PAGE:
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Roger Jean Nsengiyumva,
This was part of a strange cycle of early 70's movies focusing on rural Southern hillbillies--"hicks-ploitation" flicks you might call them. Some of the bigger-budgeted ones, like "Walking Tall", were serious and more or less realistic, while others, like some of the films of Roger Corman or Russ Meyers were more exploitative and melodramatic , while others still, like "Country Cuzzins" were flat-out Harry Novakesque softcore porn "comedies". It's hard to say where this oddity fits in. It has kind of a Southern Gothic feel to it like a William Faulkner or Flannery O'Connor morality tale about a family of poor hillbillies who come into money and are approached by every local con artist from used car salesmen to drunken preachers, but eventually end up at a fair (Vanity Fair, perhaps?) where they are preyed on by carnival folk in a long surreal, largely dialgue-free sequence that were so popular in the era (i.e. "Runaway, Runaway" or "The Pick-Up").
There are certainly some exploitative scenes. There's a really strange scene early on, for instance, where the older brother and sister run off hand-in-hand and go skinny-dipping in a particularly filthy-looking pond while hippy-dippy early seventies music plays. I think this is supposed to show the innocence of the characters. But while the actors are not voluptuous "Lil Abner"-esquire caricatures typically found in these kinds of movies, they don't really look "sixteen" either, let alone as young and impossibly naive as they act. It is mostly this pair that is preyed at the carnival--and mostly sexually of course--but (for better or worse) this movie really fails up to live up to its lurid alternate title "The Young Prey".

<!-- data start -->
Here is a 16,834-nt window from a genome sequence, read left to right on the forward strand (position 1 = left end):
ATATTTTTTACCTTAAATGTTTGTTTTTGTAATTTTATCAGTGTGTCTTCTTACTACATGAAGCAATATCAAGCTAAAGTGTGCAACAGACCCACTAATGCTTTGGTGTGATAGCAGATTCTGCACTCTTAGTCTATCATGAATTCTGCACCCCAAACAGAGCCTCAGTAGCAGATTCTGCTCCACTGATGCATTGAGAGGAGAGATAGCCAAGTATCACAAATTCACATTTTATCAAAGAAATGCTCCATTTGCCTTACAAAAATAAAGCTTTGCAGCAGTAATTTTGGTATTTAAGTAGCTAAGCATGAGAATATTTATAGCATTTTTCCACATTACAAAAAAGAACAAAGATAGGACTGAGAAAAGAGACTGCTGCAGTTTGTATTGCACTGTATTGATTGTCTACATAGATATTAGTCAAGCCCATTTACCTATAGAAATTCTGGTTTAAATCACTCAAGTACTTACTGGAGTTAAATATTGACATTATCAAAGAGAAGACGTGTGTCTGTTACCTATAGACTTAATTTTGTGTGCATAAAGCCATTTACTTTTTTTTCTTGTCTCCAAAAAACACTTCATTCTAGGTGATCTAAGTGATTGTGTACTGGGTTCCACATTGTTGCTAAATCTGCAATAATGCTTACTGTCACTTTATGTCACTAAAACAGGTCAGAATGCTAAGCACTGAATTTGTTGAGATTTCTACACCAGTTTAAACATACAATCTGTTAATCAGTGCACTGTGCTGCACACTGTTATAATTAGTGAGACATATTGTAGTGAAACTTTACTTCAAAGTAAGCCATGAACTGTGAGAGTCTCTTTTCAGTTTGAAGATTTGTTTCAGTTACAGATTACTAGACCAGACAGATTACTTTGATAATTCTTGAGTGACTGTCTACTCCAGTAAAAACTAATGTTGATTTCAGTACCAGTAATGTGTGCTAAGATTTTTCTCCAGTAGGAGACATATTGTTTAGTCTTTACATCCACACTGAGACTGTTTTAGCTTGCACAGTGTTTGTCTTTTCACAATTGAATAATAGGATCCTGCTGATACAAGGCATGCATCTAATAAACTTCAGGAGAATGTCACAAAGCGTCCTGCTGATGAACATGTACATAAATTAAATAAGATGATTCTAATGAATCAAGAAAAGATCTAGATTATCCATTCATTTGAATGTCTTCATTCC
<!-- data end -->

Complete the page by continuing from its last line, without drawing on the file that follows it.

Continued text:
At times the movie seems to be trying to be a comedy such as when the mother tells a town magistrate that she named her oldest son J.C., not after Jesus Christ, but because there was a sale at J.C. Penney's the week he was born. The comedy falls flat though usually and the movie falls back on it's generic early 70's weirdness. (Of course, I LIKE early 70's weirdness, but others may prefer a movie with more broad comedy and hillbilly sex). The only recognizable star is Mercedes McCambridge, who appeared in several European Jess Franco films AND provided Linda Blair's demonic voice in "The Exorcist". The older daughter is played by a pretty enough actress (even if she won't make anyone forget about "Daisy Mae Clampet" or "Daisy Duke" ). The youngest son called "Brother" looks vaguely familiar and I think was an early 70's TV actor. But I've said enough. Check this out if it sounds interesting to you.
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